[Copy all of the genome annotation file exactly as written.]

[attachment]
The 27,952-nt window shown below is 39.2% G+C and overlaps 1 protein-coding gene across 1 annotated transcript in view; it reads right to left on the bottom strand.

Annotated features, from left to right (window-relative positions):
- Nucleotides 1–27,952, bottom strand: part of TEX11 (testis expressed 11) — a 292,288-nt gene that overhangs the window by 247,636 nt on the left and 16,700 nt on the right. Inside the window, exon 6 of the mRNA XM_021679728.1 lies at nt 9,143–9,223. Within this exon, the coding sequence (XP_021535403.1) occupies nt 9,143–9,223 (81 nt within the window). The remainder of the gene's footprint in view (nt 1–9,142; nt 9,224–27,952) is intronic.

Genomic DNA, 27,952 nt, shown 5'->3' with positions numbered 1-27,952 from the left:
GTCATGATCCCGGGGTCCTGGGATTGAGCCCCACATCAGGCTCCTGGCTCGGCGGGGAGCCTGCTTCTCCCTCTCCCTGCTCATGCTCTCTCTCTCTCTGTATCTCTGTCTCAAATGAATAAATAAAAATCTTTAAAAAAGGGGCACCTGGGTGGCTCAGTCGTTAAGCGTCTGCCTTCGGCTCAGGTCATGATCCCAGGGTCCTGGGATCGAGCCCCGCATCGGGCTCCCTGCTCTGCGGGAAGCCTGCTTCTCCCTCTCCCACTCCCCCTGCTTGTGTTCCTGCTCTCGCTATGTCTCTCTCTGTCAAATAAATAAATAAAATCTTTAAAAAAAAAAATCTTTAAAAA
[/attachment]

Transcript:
The 27,952-nt window shown below is 39.2% G+C and overlaps 1 protein-coding gene across 1 annotated transcript in view; it reads right to left on the bottom strand.

Annotated features, from left to right (window-relative positions):
- Nucleotides 1–27,952, bottom strand: part of TEX11 (testis expressed 11) — a 292,288-nt gene that overhangs the window by 247,636 nt on the left and 16,700 nt on the right. Inside the window, exon 6 of the mRNA XM_021679728.1 lies at nt 9,143–9,223. Within this exon, the coding sequence (XP_021535403.1) occupies nt 9,143–9,223 (81 nt within the window). The remainder of the gene's footprint in view (nt 1–9,142; nt 9,224–27,952) is intronic.

Genomic DNA, 27,952 nt, shown 5'->3' with positions numbered 1-27,952 from the left:
GTCATGATCCCGGGGTCCTGGGATTGAGCCCCACATCAGGCTCCTGGCTCGGCGGGGAGCCTGCTTCTCCCTCTCCCTGCTCATGCTCTCTCTCTCTCTGTATCTCTGTCTCAAATGAATAAATAAAAATCTTTAAAAAAGGGGCACCTGGGTGGCTCAGTCGTTAAGCGTCTGCCTTCGGCTCAGGTCATGATCCCAGGGTCCTGGGATCGAGCCCCGCATCGGGCTCCCTGCTCTGCGGGAAGCCTGCTTCTCCCTCTCCCACTCCCCCTGCTTGTGTTCCTGCTCTCGCTATGTCTCTCTCTGTCAAATAAATAAATAAAATCTTTAAAAAAAAAAATCTTTAAAAA